Aloha! Bonjour! Hello!
I guess Sawubona! ( the Zulu word for ‘hello’) would be far more appropriate than all the former, seeing as I was far far away in the land of warriors and a culture so rich I could do nothing else but marvel –
This dialogue will go on for ages without me actually telling you where I was, if I don’t cut my self short. The reason for my long, really really long absence was South Africa. I was in South Africa for three months. Volunteering with the charity Tearfund, partnering with local communities to help reduce the vulnerability of children within the area.To say it changed my life would be so cliché, but also the truest way I could express my feelings. I find myself at a complete loss for words when people ask me how it was, because it became home far quicker than I realised. Despite being so far away from all that I had come to consider home, from family and friends, from the familiar (e.g the London Underground, the hustle and bustle and swift-footedness of people), something about South Africa arrested me right from the first week I was there and stayed with me all through my sojourn.
So much went on during my time there that if I were to explain just exactly what we did on a daily basis, this post would never end. From planning community days to helping out at an HIV clinic, to teaching ten year olds Christmas carols and dancing with zero to five year olds at crèche, I did everything and more than I expected I would whilst out there. Going was a way of escaping the pressures of life and expectations at home and forging a better idea of where I wanted my life to go next for well, almost forever. I wanted to go away to make a difference in the world, yes, but also to make a difference in my life. To learn to live fearlessly. To be confident of my place in the world. To chase my dreams, or something. To find something, despite having no clue what that ‘thing’ was.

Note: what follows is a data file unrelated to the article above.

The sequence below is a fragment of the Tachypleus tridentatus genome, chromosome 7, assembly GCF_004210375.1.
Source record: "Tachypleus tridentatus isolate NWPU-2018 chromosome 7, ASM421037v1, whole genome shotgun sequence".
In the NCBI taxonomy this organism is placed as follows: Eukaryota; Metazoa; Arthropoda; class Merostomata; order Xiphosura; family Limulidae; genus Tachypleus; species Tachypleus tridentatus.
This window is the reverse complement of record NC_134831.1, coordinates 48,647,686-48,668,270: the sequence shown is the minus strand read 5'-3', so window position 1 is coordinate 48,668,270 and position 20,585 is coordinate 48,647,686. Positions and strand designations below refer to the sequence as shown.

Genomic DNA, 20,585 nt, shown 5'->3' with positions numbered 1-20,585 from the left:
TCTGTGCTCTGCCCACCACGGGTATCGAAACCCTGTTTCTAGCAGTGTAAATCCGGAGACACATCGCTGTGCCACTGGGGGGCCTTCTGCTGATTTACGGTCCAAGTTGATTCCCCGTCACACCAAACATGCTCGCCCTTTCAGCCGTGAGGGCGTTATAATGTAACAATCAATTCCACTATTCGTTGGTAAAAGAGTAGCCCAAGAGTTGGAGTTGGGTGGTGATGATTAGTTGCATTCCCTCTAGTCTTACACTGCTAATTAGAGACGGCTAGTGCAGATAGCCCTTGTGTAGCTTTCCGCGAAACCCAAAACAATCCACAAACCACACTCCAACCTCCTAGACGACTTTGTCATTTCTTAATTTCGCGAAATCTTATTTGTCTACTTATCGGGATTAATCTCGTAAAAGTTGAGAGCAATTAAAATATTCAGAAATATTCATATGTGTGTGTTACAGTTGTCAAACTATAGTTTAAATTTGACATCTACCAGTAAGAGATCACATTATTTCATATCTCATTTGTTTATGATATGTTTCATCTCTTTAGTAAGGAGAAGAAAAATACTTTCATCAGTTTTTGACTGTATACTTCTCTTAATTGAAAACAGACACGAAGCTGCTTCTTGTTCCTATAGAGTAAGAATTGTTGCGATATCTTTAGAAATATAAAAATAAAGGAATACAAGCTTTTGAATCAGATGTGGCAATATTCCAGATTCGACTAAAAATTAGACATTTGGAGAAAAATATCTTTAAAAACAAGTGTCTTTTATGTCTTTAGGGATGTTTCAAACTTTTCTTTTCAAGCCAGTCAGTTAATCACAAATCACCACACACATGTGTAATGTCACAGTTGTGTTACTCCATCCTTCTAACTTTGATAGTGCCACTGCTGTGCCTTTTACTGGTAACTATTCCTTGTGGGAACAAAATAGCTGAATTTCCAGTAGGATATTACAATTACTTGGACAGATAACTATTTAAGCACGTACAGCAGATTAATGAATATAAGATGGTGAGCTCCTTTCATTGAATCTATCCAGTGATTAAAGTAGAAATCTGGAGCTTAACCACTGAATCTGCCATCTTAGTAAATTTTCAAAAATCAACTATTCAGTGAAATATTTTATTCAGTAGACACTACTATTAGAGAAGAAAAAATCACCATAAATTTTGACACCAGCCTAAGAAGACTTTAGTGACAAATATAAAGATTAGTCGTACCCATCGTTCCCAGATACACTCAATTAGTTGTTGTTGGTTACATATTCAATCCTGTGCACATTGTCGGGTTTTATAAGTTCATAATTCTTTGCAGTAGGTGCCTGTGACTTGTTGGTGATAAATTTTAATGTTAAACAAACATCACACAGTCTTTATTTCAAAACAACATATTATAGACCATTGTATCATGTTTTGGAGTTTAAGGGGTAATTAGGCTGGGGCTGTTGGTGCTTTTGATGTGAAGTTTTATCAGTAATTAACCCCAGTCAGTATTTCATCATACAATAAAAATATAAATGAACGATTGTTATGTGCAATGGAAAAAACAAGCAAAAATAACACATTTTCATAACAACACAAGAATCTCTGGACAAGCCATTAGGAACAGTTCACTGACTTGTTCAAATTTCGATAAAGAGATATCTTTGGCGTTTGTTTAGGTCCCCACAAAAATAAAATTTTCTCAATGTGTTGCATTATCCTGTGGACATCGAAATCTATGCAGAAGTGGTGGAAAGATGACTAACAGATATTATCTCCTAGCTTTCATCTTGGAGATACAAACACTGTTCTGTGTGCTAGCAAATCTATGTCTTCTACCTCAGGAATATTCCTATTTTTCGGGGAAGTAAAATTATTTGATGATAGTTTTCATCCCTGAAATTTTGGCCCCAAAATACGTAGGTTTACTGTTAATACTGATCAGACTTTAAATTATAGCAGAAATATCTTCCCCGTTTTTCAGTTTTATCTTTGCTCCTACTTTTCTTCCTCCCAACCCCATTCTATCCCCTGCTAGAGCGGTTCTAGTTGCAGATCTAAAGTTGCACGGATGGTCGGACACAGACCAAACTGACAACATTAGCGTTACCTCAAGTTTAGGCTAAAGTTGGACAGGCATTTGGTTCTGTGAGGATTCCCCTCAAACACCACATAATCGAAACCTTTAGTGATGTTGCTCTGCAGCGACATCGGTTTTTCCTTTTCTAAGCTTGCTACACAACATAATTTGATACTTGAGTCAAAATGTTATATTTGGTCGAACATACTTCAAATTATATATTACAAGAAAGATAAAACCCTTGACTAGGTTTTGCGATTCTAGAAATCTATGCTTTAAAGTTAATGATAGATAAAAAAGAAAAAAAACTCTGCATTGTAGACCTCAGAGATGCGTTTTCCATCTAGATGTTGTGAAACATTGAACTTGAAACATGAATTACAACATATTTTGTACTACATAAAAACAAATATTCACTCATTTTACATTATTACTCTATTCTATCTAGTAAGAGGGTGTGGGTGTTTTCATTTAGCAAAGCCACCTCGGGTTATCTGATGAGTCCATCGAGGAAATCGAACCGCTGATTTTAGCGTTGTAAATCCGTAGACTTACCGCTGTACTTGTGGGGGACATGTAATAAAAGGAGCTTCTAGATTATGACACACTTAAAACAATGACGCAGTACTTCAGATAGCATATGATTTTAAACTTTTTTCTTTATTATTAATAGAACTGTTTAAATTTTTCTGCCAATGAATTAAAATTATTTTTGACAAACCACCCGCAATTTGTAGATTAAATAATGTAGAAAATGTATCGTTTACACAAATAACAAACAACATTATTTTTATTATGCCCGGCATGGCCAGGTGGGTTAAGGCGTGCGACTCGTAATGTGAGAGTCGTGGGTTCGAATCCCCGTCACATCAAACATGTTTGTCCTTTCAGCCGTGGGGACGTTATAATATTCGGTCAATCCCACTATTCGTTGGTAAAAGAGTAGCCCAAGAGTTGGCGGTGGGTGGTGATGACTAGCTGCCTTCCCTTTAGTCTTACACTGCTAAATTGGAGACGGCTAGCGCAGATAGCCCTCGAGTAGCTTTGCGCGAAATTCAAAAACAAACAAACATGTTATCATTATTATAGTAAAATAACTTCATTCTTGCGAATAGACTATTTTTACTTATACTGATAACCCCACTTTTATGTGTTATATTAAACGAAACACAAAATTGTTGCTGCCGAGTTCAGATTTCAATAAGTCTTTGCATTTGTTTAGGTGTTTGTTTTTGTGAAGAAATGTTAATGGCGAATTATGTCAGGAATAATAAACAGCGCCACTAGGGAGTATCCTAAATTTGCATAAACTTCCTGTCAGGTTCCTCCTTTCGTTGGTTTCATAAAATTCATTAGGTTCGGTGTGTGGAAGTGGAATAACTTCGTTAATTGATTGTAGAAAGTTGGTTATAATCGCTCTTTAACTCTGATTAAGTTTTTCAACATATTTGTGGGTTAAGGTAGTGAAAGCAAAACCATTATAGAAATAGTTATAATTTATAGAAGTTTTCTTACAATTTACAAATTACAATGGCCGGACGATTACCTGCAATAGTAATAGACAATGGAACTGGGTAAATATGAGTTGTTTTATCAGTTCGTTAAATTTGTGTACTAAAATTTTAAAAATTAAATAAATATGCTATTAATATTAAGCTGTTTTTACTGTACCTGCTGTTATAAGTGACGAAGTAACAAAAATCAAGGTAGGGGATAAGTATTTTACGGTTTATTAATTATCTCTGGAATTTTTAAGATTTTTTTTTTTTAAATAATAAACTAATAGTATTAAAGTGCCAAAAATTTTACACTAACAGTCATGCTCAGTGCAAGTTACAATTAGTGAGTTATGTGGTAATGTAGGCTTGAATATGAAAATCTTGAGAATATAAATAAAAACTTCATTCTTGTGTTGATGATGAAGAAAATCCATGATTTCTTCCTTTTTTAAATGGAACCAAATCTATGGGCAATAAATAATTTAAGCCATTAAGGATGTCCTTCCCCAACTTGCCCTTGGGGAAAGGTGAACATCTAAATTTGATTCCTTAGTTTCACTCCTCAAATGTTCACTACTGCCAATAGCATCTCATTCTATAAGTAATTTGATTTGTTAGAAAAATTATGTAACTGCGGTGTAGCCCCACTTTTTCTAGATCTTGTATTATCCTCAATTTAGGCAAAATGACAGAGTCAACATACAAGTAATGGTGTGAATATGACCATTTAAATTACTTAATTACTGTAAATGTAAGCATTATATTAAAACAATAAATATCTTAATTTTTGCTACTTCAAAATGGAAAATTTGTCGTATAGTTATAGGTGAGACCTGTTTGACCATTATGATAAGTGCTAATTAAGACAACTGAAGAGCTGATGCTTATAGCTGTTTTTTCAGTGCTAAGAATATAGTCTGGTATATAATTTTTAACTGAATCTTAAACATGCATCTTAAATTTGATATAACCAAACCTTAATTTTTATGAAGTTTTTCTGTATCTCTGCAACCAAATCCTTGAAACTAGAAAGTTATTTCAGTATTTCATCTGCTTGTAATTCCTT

Writing this is hard, because I still do not know how exactly to explain what a phenomenal experience this was. The love I felt from people I had only known a short while was overwhelming. The sheer beauty of our surroundings made me appreciate God in ways I had never been able to before – there was all this land, all green and beautiful, these never ending valleys around us that you could do nothing but marvel at its untouched beauty. There were my kids at school, in torn shorts and ill – fitting uniforms with the brightest smiles you ever did see and dreams that made your heart smile. There were babies. Babies who smiled when you tickled them, and children who you hugged fiercely because that would be the only time they felt any semblance of affection shown towards them. There were friendly faces, housekeepers who became friends and chefs who became ‘aunties’. There was laughter, like we had spent the entirety of our lives together and were bonded by more than friendship.
In South Africa I found love – made friends from different parts of my own country that I was completely clueless about. I learned to sew like a pro (that is a major lie. Not a pro, but maybe a semi almost pro. If that makes any sense), learned some Zulu (which I am forgetting quite quickly, much to my dismay), rediscovered my love of knitting and crochet. Most importantly though, I learned to appreciate my awesome; that which makes me unique and special before God’s eyes. I know, I went away to help others supposedly less fortunate than myself but they ended up teaching me all the lessons. Weird or what?
Here’s to South Africa ’14. You have etched indelible marks on my heart forever.